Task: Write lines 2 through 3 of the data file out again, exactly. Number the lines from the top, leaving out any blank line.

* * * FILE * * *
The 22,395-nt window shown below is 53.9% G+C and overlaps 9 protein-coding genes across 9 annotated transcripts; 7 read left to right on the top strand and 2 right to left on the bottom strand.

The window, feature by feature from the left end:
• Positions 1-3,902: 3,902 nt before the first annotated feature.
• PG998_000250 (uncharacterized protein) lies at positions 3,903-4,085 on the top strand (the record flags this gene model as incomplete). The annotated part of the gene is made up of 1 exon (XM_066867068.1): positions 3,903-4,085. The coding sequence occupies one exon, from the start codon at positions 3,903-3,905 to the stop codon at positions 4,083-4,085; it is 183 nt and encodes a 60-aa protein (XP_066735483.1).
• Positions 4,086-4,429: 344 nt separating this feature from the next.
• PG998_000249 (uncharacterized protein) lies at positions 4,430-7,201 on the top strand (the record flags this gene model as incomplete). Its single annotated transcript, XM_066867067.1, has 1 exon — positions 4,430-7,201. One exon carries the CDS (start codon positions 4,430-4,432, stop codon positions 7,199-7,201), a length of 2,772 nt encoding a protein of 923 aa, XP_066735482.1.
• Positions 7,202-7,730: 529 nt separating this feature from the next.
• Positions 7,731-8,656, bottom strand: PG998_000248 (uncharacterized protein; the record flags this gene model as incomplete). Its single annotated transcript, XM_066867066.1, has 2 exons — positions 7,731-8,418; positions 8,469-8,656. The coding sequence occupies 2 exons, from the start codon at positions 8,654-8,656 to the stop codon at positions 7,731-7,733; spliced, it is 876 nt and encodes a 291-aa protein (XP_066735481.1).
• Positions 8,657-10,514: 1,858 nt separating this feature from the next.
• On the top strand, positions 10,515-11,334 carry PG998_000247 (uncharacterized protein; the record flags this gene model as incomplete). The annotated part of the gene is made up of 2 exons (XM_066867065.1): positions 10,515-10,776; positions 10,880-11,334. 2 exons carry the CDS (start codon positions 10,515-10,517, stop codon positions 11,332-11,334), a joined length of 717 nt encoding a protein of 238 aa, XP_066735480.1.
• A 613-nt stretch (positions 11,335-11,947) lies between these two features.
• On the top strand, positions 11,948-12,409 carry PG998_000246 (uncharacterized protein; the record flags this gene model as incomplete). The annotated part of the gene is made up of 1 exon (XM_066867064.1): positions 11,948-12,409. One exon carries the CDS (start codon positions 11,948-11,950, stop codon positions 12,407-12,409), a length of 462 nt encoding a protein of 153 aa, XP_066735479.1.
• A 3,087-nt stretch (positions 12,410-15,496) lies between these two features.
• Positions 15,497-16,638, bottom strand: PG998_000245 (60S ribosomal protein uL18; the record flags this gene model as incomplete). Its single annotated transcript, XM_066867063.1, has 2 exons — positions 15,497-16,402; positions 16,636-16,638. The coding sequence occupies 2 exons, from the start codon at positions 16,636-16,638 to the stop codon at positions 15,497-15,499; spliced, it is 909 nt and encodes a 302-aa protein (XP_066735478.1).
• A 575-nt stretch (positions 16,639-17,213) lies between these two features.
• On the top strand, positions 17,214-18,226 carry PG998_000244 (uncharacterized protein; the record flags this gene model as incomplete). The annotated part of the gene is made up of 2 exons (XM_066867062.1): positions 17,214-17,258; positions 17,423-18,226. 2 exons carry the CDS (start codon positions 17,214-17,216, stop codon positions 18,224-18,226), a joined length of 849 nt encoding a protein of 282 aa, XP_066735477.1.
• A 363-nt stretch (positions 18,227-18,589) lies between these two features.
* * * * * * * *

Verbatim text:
The window, feature by feature from the left end:
• Positions 1-3,902: 3,902 nt before the first annotated feature.